With more bells and whistles than a Tinkers vs Morris Dancers wrestling bout, Amazon’s new WindowShop website offers a graphics-rich online shopping experience.
You’ll need the latest version of Flash otherwise you’ll be looking at a page completely free of relevant content, but if your browser is up to date, then you should be in for a visual feast – just so long as you’re on a fast broadband experience.
The interactive interface shows Amazon’s newest and most popular movies, books and video games in a manner that’s rather fun to browse, and it feels closer to real life store browsing than churning through the usual product lists found on shopping sites.
Each product is displayed as a tile on a large grid, and surfers can pan and sweep across the tiles to find something that interests them, using the arrow keys and zooming in on individual products by hitting the spacebar or clicking on the object.
Selected products fill most of the screen and immediately start playing: if it’s a video game you’ll see a demo clip of it in action; if it’s a CD you’ll hear a track along with the artwork; and if it’s a book you’ll see the cover with a segment read out to you, and so on. The quality of the videos was pretty impressive considering the speedy download and the clips were long enough to give you a real flavour of what’s on offer – if you leave a product highlighted, you’ll get to see all the clips one after another.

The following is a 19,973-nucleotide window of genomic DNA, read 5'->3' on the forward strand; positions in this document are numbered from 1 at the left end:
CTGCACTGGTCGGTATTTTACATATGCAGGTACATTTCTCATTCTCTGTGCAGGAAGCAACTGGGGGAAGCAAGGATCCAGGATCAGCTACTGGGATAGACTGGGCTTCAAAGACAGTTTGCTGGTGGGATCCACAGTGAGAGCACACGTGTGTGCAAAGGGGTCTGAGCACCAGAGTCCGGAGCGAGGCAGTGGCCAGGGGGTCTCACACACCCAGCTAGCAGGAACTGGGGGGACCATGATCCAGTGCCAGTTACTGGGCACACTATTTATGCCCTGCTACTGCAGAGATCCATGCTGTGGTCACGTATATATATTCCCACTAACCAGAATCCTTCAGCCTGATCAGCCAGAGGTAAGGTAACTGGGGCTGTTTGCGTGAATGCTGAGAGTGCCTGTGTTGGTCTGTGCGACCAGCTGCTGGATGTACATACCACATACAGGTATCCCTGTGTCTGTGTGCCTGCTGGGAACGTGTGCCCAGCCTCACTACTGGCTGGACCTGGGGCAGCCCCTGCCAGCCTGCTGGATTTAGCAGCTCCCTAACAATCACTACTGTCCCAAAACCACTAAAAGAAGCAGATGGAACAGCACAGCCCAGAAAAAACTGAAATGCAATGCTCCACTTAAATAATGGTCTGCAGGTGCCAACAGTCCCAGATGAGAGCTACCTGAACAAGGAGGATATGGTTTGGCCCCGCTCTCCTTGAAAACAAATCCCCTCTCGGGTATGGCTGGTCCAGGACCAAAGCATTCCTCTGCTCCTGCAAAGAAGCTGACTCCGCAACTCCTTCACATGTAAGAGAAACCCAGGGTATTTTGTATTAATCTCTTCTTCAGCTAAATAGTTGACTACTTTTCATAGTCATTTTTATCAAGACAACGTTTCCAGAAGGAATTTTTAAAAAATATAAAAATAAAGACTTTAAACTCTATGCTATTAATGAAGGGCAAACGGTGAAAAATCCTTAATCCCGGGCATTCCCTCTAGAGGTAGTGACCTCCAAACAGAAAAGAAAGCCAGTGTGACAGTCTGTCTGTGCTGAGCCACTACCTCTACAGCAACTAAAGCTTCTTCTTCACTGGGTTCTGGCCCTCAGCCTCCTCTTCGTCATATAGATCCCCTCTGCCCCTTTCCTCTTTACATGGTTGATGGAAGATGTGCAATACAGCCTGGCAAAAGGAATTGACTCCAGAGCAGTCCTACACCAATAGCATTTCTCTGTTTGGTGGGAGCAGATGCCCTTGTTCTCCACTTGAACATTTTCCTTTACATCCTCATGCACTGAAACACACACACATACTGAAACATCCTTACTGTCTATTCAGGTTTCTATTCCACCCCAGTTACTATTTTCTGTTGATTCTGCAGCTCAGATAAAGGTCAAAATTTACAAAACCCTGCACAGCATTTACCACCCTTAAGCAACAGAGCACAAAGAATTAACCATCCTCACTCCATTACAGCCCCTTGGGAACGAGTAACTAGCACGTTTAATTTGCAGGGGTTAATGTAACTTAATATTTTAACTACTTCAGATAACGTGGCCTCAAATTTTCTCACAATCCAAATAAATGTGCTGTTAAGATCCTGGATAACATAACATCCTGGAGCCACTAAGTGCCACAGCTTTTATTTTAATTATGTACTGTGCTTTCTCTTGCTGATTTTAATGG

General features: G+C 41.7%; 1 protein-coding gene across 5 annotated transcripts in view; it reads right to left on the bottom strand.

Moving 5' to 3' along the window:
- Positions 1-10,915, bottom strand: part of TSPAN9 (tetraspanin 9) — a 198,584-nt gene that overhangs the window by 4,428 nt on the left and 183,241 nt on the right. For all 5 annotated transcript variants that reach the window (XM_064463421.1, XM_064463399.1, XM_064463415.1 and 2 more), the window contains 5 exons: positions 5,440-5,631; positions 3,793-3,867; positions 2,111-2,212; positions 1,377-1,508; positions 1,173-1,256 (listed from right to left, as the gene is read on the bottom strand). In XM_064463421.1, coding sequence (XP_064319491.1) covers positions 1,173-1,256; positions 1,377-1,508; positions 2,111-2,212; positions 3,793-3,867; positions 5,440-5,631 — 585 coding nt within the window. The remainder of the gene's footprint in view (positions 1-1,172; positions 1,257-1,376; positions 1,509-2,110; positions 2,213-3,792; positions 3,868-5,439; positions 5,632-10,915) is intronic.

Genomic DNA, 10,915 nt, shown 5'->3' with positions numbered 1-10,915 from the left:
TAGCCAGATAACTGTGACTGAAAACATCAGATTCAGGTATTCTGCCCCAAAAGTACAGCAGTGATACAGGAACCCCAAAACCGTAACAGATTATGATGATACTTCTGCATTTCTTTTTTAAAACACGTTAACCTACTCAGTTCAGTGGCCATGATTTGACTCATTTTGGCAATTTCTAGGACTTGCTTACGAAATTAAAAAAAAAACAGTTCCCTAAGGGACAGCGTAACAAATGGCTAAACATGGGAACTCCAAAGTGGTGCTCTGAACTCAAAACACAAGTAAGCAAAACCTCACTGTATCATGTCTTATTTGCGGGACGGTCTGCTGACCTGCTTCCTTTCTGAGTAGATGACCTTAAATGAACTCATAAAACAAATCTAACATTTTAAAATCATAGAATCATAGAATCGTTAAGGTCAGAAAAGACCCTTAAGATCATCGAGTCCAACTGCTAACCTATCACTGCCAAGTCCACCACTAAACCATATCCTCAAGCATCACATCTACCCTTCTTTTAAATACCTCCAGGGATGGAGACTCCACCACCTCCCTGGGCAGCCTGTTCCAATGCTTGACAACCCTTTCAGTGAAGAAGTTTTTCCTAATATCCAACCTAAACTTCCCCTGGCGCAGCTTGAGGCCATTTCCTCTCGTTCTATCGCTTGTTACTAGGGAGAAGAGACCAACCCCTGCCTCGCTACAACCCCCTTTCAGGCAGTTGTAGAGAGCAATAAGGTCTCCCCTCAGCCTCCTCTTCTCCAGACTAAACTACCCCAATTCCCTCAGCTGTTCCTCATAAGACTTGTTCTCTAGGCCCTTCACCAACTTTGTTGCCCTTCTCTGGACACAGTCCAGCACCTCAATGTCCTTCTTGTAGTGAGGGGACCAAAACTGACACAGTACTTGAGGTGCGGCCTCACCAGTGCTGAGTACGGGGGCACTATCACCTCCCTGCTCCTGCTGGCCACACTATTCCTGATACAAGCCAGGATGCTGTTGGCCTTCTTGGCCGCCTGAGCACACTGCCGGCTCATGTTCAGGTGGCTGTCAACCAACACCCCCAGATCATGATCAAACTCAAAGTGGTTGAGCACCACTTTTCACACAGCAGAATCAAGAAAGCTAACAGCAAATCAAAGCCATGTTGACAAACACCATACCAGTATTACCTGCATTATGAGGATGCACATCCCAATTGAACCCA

Individual categories (‘Amazon Book Editors’ ‘New Music,’ Bestselling TV Shows’ etc) are displayed on the top, and scrolling left/right switches categories, while using the up/down keys lets you view the products in that category, with an option to buy the product a click away.
The interface seems to borrow somewhat from Cooliris (although that requires a 3.3MB download to get it to work in XP/Vista), and there’s no search box, so the site seems to be geared towards folks browsing for ideas and inspiration.
Although it’s fun flicking through the product tiles, we’re not sure if we’d spend that much more time browsing the site, but for consumers keen to part with some cash for Christmas presents it sure beats regular shopping sites.